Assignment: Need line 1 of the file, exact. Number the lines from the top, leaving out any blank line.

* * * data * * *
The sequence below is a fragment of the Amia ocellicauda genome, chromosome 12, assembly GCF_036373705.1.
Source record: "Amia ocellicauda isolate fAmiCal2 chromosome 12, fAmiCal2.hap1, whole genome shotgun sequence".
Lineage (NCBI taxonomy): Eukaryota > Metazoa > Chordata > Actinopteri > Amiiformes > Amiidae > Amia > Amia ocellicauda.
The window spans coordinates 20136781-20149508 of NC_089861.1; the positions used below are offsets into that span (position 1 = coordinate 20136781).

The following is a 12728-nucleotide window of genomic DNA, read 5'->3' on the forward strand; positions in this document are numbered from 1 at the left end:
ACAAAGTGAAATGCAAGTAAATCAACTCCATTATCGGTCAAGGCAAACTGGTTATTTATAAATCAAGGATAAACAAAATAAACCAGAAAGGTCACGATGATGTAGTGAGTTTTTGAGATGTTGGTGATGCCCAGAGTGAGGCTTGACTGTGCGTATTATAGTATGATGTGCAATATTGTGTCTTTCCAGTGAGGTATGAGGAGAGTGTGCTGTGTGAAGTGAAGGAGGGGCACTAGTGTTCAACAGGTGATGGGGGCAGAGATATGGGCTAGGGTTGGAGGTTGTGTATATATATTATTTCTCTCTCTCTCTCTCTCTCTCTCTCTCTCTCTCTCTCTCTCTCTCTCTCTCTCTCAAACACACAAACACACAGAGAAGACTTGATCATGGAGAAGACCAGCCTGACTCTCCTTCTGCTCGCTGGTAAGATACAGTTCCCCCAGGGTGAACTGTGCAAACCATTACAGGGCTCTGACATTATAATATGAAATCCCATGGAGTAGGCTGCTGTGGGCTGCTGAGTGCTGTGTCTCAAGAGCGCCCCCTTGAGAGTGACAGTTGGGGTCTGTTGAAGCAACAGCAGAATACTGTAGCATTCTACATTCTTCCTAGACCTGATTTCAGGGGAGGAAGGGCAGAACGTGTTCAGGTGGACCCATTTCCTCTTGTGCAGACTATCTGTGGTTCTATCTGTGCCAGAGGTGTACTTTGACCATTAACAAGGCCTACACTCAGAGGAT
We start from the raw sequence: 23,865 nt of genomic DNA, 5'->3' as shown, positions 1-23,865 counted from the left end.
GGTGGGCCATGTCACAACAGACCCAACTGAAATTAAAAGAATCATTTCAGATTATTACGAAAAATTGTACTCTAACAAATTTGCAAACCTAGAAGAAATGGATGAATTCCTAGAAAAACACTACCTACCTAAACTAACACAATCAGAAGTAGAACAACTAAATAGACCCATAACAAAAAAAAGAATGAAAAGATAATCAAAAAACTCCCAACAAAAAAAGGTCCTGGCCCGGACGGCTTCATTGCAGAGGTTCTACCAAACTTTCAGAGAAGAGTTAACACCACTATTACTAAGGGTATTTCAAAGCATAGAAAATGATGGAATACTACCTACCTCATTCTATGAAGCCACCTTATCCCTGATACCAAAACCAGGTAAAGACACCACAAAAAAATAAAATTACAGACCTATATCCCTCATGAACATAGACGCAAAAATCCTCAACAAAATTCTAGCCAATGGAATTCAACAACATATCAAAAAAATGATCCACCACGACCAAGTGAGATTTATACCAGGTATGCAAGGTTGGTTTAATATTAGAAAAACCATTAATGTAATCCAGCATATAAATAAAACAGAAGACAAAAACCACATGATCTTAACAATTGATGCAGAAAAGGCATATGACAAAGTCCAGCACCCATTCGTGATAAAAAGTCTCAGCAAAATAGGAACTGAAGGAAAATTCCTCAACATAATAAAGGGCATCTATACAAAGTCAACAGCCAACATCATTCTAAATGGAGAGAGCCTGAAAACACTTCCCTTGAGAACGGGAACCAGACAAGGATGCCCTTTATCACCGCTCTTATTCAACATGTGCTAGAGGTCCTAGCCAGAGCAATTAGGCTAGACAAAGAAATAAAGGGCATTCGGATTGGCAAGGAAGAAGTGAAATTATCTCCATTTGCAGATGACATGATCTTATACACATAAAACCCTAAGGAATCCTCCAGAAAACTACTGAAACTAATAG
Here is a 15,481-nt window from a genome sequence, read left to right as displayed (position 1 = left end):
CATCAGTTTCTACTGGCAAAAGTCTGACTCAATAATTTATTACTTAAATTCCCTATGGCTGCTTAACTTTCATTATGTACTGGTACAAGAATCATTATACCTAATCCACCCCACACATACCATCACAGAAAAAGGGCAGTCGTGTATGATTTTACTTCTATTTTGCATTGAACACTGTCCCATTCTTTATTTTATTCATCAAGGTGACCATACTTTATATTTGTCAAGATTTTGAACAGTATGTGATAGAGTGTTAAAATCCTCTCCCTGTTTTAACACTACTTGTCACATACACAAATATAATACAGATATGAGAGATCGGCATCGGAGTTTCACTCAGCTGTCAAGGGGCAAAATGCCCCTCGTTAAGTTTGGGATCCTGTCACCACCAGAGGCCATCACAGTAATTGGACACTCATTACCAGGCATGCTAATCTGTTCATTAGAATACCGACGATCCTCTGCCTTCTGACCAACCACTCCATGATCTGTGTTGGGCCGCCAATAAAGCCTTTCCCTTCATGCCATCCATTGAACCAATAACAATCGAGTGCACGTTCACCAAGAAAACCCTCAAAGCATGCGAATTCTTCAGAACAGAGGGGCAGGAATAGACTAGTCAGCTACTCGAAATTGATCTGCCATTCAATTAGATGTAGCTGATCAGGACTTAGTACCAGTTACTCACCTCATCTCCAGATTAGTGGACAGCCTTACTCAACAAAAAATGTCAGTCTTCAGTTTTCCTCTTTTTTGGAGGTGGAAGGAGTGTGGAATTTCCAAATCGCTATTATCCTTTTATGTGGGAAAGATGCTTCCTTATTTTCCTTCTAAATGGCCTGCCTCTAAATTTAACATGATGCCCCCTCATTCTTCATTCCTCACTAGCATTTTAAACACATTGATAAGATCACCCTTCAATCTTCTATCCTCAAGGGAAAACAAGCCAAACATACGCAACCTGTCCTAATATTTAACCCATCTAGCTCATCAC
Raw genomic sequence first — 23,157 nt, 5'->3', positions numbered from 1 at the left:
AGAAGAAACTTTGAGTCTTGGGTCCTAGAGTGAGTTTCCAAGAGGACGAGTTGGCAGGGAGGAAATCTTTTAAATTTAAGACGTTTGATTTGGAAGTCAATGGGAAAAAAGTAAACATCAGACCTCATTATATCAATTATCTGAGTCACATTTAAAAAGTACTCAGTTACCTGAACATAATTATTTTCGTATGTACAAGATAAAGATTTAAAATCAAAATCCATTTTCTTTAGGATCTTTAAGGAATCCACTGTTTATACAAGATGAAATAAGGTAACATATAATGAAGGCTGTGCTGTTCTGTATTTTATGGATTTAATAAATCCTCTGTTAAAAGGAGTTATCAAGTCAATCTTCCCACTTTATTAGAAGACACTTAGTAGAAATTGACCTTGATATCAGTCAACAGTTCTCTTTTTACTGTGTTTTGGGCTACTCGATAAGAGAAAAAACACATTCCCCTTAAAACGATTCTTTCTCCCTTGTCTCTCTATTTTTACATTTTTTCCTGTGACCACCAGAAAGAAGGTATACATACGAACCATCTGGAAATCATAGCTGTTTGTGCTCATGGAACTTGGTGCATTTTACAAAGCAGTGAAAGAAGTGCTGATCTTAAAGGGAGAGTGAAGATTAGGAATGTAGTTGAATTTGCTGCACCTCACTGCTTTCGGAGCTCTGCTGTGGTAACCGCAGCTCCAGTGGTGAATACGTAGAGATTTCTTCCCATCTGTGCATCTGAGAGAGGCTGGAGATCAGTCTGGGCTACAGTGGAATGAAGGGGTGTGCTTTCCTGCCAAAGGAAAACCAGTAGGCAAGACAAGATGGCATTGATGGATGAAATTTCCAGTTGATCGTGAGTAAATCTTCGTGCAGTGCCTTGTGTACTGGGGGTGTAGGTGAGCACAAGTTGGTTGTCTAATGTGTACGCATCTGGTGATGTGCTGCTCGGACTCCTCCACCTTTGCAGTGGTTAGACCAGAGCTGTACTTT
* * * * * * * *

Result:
The sequence below is a fragment of the Amia ocellicauda genome, chromosome 12, assembly GCF_036373705.1.